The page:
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5 Common Mistakes You’re Making From Working Out At Home

How are your workouts at home going?

Adapting to doing online workouts might be working great for you. You’ve got the hang of fitting in your sessions around working from home rather than squeezing in time to get to that gym class.

But then, why is it starting to feel a bit unfulfilling and monotonous?

Have you thought that maybe you’re making a couple of common mistakes?


Only doing high impact cardio

How many squat jumps, burpees, mountain climbers and hopping are you doing in your exercise routine to get your cardio in?

Have you thought about how these high impact exercises carry a high risk of injury? Yes of course they’re also good for boosting fitness and power too but there are also other ways to raise your heart rate.

So, what’s the solution?

You can do these two things:

  • Low impact cardio – shadow boxing, high rep, fast paced set of squats and lunges, marching on the spot with high knees, swinging arms and wide feet.
  • Strengthening muscles with resistance exercises – hip extensions, bridges and single leg squats for the lower body. Half press ups and planks for the upper body and core.

Not taking rest days

Working out from home rather than going to a gym or classes, doesn’t mean you don’t need a rest.

Going for daily walks, doing short online workout sessions and spending hours hunched over your new work desk, will all take their toll on your body.

I bet you’re probably surprised at how tight and sore your calves, shins or thighs can feel after a few sweaty sessions?

So, what’s the solution?

Sometimes our body just needs a gentle stroll and our feet up. You may think that your short exercise workouts aren’t doing much, but if you’re doing them repeatedly over the week then they will take their toll.

If you start your week with a HiIT session then make sure you plan a rest day. Have you considered doing a mindfulness class, or meditation session? Taking time out to focus on your mental health is just as important as your physical health.


Self-help guides

Too much, too soon

Before we went mainly online, you were doing one pilates class a week. Now you’re spending most days doing PE with Joe Wicks or online Zoom classes by your local instructor or signed up to Les Mills On Demand.

I can imagine that the online exercise classes you attend offer such great and effective workouts and you really feel it afterwards. But you still need to remember to pace yourself because getting an injury right now isn’t what you need.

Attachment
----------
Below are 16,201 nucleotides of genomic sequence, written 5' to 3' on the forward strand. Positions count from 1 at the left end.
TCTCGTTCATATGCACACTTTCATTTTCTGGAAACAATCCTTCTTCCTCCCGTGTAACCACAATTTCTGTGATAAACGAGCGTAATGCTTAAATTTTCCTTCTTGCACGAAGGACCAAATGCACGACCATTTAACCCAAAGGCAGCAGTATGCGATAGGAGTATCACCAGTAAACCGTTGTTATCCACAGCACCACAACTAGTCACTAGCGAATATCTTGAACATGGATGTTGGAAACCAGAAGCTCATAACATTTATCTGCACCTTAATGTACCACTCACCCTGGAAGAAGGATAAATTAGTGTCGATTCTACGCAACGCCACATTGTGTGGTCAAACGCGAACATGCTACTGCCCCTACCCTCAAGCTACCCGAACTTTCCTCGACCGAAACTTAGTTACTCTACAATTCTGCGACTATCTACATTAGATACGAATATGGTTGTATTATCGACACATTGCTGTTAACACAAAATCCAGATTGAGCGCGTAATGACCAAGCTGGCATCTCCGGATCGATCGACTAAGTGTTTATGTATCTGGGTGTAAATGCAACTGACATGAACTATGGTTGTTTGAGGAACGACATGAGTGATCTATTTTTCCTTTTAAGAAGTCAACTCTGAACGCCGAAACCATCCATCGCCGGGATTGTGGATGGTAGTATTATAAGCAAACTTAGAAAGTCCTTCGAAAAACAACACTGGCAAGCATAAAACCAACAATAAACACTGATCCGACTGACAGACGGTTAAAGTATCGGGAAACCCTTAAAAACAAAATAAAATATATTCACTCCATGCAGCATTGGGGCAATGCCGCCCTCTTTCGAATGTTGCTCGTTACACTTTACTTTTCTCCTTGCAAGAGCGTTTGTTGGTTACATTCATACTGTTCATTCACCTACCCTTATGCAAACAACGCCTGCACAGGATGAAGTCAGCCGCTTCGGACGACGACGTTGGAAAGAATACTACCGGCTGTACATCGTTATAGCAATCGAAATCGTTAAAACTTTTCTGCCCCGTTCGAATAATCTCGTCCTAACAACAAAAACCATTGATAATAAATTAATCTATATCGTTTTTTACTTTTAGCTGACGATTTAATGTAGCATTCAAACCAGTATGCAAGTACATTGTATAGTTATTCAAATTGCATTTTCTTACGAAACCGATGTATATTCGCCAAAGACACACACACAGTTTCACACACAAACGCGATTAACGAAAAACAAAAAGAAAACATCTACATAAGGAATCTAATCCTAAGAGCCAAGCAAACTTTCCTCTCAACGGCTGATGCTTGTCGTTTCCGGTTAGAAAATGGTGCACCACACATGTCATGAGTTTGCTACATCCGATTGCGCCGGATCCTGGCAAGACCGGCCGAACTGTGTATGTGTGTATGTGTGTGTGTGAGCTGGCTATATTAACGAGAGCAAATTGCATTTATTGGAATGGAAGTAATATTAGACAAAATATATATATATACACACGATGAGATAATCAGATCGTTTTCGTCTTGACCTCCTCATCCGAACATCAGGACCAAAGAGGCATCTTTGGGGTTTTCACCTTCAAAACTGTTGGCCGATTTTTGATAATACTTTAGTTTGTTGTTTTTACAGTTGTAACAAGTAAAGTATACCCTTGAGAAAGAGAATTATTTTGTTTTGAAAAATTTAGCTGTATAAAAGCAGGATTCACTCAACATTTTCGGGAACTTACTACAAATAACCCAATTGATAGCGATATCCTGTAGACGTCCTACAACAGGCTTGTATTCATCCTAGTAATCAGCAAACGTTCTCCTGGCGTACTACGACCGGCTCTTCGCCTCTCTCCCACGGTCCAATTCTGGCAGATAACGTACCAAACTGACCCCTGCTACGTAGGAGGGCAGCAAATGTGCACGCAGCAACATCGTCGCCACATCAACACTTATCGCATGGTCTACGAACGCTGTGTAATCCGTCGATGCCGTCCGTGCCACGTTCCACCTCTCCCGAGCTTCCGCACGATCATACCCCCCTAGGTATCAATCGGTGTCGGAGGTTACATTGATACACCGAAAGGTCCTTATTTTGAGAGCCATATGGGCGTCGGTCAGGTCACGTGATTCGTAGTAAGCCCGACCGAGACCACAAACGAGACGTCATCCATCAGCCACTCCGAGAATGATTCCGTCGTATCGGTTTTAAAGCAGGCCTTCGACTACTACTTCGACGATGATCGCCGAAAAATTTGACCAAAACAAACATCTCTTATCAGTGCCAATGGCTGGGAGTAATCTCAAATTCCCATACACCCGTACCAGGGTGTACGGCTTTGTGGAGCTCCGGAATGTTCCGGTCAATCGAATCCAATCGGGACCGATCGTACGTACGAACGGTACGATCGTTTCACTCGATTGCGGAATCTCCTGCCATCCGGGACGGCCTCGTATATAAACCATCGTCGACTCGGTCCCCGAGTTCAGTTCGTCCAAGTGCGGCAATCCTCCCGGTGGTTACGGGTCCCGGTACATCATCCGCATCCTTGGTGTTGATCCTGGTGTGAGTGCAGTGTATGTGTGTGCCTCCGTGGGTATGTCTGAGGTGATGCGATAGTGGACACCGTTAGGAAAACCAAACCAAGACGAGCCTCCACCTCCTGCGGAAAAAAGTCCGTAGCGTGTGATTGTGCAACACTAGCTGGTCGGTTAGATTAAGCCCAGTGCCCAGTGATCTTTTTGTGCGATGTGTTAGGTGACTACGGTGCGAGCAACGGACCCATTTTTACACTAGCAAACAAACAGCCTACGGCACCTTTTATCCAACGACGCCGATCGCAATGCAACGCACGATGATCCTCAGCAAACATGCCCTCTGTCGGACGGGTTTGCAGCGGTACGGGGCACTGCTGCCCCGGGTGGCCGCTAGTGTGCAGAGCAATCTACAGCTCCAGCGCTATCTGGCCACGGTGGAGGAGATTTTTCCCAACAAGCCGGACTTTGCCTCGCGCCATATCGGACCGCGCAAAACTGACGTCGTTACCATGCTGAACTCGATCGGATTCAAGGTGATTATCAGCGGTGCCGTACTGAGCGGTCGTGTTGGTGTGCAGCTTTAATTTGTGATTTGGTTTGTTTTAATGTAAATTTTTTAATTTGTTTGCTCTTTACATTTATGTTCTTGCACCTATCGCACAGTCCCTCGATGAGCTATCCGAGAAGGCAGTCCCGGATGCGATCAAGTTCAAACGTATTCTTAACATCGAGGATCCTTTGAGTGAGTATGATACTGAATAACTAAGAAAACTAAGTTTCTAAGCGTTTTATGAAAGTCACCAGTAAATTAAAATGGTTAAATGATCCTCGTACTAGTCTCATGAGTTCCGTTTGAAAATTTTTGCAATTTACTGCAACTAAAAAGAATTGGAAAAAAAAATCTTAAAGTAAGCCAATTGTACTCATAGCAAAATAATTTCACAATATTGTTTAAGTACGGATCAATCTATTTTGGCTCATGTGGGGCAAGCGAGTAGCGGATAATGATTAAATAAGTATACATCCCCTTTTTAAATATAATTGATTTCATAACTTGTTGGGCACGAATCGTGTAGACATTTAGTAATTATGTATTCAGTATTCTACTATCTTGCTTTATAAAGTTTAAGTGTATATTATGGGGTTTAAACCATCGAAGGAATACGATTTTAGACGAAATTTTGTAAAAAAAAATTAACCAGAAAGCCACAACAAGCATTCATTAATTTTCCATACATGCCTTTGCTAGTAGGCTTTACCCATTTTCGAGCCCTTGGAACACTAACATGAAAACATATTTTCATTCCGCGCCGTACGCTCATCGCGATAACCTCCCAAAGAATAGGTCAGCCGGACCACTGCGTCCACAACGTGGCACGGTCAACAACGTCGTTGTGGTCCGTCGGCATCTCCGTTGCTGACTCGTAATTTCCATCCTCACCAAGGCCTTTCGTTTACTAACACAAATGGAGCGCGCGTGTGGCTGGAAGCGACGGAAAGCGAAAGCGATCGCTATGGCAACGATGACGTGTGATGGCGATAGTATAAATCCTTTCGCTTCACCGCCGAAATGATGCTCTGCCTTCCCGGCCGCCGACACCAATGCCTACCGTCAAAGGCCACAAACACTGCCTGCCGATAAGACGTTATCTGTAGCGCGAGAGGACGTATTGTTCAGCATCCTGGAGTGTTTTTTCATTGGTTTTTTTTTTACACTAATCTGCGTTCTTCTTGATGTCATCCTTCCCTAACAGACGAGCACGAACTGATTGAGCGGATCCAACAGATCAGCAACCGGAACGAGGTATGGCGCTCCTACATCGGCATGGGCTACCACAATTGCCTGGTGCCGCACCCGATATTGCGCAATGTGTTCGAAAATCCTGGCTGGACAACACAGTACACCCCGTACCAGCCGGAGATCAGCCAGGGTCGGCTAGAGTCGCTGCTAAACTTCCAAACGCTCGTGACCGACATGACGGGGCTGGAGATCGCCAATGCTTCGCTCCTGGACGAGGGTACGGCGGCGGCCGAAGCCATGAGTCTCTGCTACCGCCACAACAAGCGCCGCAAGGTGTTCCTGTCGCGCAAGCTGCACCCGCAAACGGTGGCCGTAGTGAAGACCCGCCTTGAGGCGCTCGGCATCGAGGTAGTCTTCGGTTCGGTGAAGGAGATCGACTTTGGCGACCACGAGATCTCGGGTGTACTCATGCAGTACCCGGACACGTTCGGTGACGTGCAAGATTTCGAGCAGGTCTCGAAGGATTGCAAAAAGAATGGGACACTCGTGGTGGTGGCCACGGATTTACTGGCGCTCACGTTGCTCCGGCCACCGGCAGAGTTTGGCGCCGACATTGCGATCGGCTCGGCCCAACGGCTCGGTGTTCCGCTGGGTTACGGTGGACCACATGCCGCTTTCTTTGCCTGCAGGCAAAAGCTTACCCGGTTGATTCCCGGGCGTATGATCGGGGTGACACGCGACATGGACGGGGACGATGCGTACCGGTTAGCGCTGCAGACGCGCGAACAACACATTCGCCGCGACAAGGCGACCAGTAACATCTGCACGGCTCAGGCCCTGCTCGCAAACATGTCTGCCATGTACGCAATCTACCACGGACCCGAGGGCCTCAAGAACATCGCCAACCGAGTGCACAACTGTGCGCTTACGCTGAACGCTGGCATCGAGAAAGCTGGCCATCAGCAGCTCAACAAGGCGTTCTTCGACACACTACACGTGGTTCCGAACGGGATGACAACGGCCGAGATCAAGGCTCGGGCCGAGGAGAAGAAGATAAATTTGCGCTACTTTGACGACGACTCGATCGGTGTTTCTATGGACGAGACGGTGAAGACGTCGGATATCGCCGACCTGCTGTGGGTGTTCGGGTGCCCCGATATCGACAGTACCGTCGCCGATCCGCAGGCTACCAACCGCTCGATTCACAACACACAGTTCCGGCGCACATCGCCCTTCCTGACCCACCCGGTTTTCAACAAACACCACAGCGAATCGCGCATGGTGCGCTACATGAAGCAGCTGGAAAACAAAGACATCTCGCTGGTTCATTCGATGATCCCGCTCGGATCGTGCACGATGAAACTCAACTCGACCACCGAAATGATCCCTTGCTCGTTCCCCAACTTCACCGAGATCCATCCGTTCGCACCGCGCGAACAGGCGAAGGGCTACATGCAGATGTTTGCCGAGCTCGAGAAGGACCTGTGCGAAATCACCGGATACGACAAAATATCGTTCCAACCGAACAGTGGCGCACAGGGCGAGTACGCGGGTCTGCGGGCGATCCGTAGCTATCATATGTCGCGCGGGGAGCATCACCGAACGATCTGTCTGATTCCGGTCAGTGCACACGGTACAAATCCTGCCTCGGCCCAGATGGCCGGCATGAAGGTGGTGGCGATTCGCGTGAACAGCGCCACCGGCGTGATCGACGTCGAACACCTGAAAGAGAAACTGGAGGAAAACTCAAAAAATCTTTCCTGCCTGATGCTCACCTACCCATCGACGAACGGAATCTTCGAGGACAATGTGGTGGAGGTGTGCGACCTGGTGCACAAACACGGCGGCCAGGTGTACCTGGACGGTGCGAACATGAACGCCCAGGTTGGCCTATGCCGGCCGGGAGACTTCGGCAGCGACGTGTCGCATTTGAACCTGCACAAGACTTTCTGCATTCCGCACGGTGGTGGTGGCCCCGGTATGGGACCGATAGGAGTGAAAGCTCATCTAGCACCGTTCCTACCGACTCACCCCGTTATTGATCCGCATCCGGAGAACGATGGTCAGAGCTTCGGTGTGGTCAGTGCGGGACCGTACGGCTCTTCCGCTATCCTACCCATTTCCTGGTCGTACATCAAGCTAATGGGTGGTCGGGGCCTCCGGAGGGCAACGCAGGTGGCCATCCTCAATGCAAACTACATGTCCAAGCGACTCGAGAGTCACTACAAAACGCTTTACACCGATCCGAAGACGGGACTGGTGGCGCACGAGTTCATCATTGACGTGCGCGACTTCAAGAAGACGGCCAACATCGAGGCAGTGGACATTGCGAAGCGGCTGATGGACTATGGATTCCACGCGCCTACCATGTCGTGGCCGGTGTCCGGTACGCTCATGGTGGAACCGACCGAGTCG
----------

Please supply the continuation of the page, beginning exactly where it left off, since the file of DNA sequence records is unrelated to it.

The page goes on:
So, what’s the solution?

Look back at what you did, pre-lockdown. How much daily activity did you do? Remember that strength workouts or cardio both have a cumulative effect on your body.

What about tweaking your routine? If you have any aches and pains, why don’t you take a couple of days off? Have you also checked out my self-help posts?

Try building up your exercise routine gradually and you’ll be fine.


Spending more time looking for equipment than working out

It’s so tempting, isn’t it?! When we want to start something new, we spend so much time researching for the right equipment.

So, what’s the solution?

Have a look around your house. Use a dining room chair for your tricep dips, or split squats. Using your dressing gown belt as the resistance band for doing the side clam. Load up a backpack with clothes, tin cans or whatever weight you need to either row, lift or carry (making sure it’s properly packed out if you’re carrying it for a run).

It’s amazing what you can find in your house!


Your workout is one-paced

Are you doing the same workout? Hight-intensity interval training (HiiT) for example? You really need to enjoy variety of different workouts so that you get the most from your new at-home, fitness routine.

So, what’s the solution?

If you’ve fallen into a the same sort of fitness rut, then add in a session where you’re doing something different. Try and combine the components of fitness, and you’ll really notice a change. The five components are:

cardiovascular endurance – such as running, walking, cycling, circuit training, boxing and dancing,

muscular strength – doing a one-rep max session, using heavier weights with fewer reps,

muscular endurance – such as cycling with a high cadence, CrossFit and using lighter weights and high rep counts,

flexibility – static 10-30s stretching, thai chi, barre, yoga, pilates, active stretching, passive stretching and isometric stretching,

✮ and body composition – your body’s ratio of fat mass to fat-free mass – if you regularly do cardio, strength training and work on flexibility then you’ll more than likely be developing muscle, fat-free, mass while reducing fat mass.

You could enjoy a circuit-training that combines strength exercises and cardio, or a 30 minute lunchtime blast session and a yoga and breathing session at the end of the day.

Look after yourself,

Hannah 💚

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